The Taliban's commanders know stability and wealth are their enemies. Last week's suicide bomber attack on a U.S. Agency for International Development (USAID) office in Kabul is another act of terrorist symbolism and a calculated operation in the Taliban's "counter-counter-insurgency" strategy.
That attack, however, is also a sign of terrorist fear. Stability and wealth secure peace -- which makes them the allies of the United States and everyone else in the constructive world.
It is reminiscent of the Aug. 19, 2003, terror bombing of U.N. headquarters in Baghdad. By destroying the U.N. building in Iraq, al-Qaida and Saddam Hussen's ancien regime sought to force a withdrawal of U.N. personnel. This would achieve two goals. Even if manned by a small staff, a U.N. office served as a political symbol of international involvement in the process of creating a post-Saddam Iraq. A U.N. withdrawal perceptually isolates the U.S. and anti-Saddam, pro-democracy Iraqis.
The second goal was to make certain U.N.-associated international aid and development teams -- some governmental, some private -- left, as well. A liberalizing, productive economy threatens terrorists and tyrants. Al-Qaida depends on chaos, poverty and hopelessness to advance its extremist ideology: See, nothing works, so accept our harsh theology and political domination and at least you'll be right with God.
Saddam and his cohorts lived to steal, but his tyrannical game was to keep Iraqis dependent on him. Saddam's regime damaged Iraq's agricultural sector with a purpose: Shia Arab farmers growing their own food represented a threat to his control. Better the people depend on a monthly food ration provided by The Big Man. Don't cross him, or your family will starve.
Both al-Qaida's and Saddam's economic and political policies contrast sharply with what USAID describes as its "twofold purpose of furthering America's foreign policy interests in expanding democracy and free markets while improving the lives of the citizens of the developing world."
USAID has roots in the post-World War II Marshal Plan, the economic and political effort to bolster Western Europe and defend it from domination by Stalinist Russia. The Truman administration knew guns were only one weapon in that geopolitical conflict. Strengthening democratic governance and fostering economic development were absolutely central to winning that long, debilitating struggle we call the Cold War.
Military-security operations protected these time-consuming processes. Rock and roll and blue jeans, protected by U.S. Army in Europe, won the Cold War. That is icon lingo for saying U.S. cultural attractiveness and economic productivity (rock and roll and blue jeans), complemented by a sustained and powerful military effort, ultimately contained and defeated the Soviet Union. This is multidimensional warfare.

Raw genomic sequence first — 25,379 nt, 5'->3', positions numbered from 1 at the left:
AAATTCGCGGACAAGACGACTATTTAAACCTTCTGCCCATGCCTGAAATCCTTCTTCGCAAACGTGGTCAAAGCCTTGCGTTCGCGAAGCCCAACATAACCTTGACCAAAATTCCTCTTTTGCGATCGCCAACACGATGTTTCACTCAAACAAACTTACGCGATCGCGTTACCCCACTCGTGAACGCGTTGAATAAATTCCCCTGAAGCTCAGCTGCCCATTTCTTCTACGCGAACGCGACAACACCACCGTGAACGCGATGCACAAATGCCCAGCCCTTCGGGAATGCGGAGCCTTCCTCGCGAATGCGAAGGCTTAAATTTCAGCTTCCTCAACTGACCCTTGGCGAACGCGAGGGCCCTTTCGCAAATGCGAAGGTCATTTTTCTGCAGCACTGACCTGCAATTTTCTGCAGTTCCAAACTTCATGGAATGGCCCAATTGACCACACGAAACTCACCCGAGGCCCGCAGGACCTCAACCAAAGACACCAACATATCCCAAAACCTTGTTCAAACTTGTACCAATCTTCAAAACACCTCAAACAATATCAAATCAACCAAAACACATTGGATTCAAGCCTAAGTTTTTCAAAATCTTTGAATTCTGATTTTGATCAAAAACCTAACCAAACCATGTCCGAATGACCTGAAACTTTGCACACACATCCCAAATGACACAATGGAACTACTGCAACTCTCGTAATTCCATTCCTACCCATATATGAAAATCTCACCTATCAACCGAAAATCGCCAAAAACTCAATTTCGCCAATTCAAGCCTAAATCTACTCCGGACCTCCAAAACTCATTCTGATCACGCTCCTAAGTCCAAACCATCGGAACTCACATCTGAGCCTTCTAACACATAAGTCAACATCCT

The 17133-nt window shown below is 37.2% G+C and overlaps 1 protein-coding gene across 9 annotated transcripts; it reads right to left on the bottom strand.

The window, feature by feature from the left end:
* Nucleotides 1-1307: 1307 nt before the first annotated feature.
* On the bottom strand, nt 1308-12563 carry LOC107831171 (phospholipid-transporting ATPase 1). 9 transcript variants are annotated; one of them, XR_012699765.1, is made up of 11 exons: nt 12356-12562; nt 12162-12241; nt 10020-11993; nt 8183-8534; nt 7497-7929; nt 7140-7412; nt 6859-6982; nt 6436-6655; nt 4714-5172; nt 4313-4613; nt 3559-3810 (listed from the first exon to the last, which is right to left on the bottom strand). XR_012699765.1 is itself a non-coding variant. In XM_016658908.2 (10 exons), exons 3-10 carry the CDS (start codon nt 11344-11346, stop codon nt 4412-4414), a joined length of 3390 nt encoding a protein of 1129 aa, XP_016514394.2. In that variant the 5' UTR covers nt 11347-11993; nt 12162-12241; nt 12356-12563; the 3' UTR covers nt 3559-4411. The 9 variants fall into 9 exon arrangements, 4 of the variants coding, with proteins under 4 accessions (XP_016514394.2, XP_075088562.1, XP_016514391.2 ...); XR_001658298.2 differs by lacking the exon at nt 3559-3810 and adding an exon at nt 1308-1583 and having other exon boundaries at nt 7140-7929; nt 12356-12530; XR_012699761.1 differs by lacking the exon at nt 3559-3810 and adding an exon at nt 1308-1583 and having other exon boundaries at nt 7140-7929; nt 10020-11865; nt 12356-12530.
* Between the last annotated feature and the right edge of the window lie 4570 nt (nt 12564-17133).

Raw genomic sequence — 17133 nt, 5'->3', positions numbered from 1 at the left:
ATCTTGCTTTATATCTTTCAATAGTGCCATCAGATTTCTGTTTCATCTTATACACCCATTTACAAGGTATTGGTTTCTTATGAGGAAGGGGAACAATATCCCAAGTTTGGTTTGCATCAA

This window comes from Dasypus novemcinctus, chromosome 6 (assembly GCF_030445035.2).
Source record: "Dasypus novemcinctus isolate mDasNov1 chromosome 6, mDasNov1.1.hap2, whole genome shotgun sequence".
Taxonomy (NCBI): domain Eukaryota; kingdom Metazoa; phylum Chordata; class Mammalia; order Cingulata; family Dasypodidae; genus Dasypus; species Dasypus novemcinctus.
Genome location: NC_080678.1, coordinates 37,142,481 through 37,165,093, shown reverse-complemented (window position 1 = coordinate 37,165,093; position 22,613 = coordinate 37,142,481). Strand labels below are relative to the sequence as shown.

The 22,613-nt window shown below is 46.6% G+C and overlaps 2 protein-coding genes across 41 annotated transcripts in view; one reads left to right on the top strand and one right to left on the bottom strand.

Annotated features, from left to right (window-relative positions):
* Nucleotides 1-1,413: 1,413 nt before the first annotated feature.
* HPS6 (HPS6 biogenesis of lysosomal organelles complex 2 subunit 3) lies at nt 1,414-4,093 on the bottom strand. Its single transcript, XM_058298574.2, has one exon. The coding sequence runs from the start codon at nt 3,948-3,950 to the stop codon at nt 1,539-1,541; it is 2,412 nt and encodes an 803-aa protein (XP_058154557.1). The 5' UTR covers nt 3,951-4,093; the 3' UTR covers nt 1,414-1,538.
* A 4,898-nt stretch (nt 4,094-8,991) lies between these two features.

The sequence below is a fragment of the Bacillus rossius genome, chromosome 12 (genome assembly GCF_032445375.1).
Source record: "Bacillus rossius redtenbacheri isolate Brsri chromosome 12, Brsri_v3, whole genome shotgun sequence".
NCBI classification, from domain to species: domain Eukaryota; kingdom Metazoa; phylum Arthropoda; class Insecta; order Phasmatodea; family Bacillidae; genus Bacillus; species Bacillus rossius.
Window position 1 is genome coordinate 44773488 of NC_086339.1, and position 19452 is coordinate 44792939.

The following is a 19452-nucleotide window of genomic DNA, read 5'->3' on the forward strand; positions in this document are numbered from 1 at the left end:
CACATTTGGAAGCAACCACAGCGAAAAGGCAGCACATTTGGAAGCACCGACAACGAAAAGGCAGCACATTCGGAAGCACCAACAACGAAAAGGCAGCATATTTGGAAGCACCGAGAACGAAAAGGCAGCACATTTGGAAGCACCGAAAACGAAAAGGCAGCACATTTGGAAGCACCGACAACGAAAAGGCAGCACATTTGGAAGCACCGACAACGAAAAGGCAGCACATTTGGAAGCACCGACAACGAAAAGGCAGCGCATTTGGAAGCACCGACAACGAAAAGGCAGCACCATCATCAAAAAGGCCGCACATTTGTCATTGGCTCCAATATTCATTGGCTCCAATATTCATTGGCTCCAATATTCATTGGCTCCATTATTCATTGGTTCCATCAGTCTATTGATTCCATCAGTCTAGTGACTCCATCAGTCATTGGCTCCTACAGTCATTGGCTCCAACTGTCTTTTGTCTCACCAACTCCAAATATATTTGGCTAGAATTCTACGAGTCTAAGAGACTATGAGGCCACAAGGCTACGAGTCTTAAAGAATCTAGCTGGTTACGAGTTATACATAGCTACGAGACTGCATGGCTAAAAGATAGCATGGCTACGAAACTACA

Gen. David Petraeus, America's new Afghan commander, is thoroughly schooled on multidimensional warfare and understands economic development's essential role in winning the long, debilitating struggle dubbed the Global War on Terror. OK, the Obama administration insists on calling it an "overseas contingency operation," but 18 months deep into The Age of Obama, all but the most benumbed Obamaites recognize the phrase as reality-denying rhetoric.
In his contentious April 2008 testimony before Congress, Petreaus briefly referred to a chart titled "Anaconda Strategy versus al-Qaida in Iraq." The Anaconda Chart was a complex graphic that depicting the U.S. strategy for winning Iraq's intricate, multidimensional war.
It identified six lines of attack on al-Qaida: 1) Kinetics (which includes combat); 2) Politics (Iraqi political reconciliation was key); 3) Intelligence; 4) Detainee Ops (which includes counter-insurgency in detention facilities); 5) Non-Kinetics (education, jobs programs); and 6) Interagency. The "Interagency" line of operation included diplomacy and media operations. "Squeezing" al-Qaida in all dimensions was the big idea guiding Anaconda.
Afghanistan differs from Iraq. The U.S. has pursued a comprehensive, multidimensional strategy in Afghanistan, but trust Petraeus will vigorously pursue an energize Afghan Anaconda. Creating stability and wealth, however, takes time. President Barack Obama will have to exercise a skill he has yet to demonstrate: strategic patience.
Austin Bay is the author of three novels. His third novel, The Wrong Side of Brightness, was published by Putnam/Jove in June 2003. He has also co-authored four non-fiction books, to include A Quick and Dirty Guide to War: Third Edition (with James Dunnigan, Morrow, 1996).
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